Majority of UK bodies do not carry out equal pay audits

Interim findings from the Chartered Institute of Personnel and Development's (CIPD) Annual Reward Survey of over 500 UK organisations suggest that less than one fifth of organisations have carried out an equal pay audit during the past five years.

This, the CIPD say, is worrying in the light of the increasing number of tribunals involving equal pay claims, which has almost doubled in the past two years. According to the Employment Tribunals Service, the number of equal pay claims rose from 4, 712 during 1999-200 to 8, 762 during 2001-2002.

The survey also found a massive gap between reward provision in the public and private sectors. The final findings of the report will be launched at the CIPD's Annual Reward Conference on 4 February 2003.

Other key interim findings show that many organisations now treat their staff differently when it comes to pension arrangements and are now more likely to offer defined benefit pension schemes to existing staff and a defined contribution scheme to new workers. Also public sector organisations are still 25% less likely to have a reward strategy than the private sector.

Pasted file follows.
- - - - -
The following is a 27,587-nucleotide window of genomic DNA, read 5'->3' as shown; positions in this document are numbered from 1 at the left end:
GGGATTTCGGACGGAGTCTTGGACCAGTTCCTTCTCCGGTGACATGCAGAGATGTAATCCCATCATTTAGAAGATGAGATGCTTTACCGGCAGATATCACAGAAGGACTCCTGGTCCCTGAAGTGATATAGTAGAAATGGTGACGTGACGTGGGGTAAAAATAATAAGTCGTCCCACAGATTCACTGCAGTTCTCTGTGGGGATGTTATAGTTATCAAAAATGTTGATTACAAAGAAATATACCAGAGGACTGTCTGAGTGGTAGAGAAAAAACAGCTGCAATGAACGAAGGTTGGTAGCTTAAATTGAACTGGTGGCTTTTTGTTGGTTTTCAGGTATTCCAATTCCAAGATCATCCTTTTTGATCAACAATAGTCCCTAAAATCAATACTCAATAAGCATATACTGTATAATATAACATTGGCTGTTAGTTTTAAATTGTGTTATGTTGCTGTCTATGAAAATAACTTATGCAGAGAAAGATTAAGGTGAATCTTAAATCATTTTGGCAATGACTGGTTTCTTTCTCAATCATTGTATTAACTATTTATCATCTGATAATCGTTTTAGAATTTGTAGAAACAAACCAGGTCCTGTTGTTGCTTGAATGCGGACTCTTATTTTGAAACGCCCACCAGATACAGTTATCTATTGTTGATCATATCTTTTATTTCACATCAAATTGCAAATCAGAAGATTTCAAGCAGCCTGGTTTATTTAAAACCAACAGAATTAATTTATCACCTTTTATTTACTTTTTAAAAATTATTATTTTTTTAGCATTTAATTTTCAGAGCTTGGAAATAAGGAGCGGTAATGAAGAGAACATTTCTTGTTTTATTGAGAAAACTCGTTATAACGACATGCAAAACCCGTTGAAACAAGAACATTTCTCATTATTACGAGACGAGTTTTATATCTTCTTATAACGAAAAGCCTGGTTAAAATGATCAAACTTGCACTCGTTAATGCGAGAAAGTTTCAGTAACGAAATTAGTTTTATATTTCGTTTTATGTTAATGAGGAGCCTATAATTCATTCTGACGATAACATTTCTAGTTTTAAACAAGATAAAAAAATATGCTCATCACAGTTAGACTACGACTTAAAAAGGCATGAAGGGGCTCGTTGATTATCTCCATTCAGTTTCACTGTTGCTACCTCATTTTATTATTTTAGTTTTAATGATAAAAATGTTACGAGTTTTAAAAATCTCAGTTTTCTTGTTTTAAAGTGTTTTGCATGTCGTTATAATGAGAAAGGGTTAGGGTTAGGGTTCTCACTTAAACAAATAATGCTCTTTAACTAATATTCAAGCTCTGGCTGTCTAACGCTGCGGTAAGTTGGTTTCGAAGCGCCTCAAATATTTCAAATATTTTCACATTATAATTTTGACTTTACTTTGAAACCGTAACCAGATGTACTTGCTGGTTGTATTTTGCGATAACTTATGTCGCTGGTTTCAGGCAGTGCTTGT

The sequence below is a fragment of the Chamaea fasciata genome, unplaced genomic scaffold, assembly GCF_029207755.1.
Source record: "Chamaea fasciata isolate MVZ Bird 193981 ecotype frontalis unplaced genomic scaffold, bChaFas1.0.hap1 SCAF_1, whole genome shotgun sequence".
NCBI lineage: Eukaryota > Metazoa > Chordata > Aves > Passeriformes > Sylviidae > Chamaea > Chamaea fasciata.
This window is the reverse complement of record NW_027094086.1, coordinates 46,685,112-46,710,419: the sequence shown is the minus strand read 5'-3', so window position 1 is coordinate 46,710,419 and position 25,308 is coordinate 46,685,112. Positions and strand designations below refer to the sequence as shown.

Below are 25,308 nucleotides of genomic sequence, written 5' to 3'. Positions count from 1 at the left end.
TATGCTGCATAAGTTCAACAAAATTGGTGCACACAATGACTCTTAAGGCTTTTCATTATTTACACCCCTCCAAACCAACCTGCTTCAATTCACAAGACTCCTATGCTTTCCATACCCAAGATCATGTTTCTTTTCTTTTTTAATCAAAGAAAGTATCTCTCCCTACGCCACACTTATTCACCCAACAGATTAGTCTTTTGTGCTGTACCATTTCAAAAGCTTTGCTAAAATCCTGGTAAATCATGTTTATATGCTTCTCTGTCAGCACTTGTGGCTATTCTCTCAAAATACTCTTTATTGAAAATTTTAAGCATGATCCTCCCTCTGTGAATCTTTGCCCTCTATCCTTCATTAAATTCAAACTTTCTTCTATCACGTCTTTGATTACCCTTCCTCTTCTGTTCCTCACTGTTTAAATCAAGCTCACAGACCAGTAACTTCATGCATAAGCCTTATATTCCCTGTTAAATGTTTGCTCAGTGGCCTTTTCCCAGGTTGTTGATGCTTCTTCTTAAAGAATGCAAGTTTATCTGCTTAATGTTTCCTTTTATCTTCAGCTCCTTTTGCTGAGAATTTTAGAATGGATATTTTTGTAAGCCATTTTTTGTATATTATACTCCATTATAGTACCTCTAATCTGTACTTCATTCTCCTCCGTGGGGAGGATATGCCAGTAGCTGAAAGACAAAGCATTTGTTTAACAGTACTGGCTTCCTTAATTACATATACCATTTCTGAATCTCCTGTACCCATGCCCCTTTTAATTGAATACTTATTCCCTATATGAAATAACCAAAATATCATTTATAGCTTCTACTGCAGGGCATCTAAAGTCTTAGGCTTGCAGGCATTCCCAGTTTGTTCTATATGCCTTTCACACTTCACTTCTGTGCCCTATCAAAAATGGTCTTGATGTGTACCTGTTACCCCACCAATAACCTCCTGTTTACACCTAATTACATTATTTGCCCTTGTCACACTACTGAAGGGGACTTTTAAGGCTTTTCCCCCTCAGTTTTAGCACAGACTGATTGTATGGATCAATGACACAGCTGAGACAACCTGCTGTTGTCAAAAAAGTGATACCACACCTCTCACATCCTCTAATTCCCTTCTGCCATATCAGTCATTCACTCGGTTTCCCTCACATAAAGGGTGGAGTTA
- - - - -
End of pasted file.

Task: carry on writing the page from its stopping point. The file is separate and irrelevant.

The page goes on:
The report also found that the main objective for 71% of organisations is to recruit and retain high performers – most organisations measure and reward on input as well as output with only 30% of organisations linking pay progression to individual performance.

Key speakers at the event include Alan Johnson, Minister of State for Employment Relations, who will look at the aims of the government's approach to reward provision. Nick Clarke, presenter of Radio 4's World at One, will conclude the first day's proceedings by chairing a panel of experts who will discuss the pensions debate.

The Chartered Institute of Personnel and Development (CIPD) has over 115,000 members and is the leading professional institute for those involved in the management and development of people


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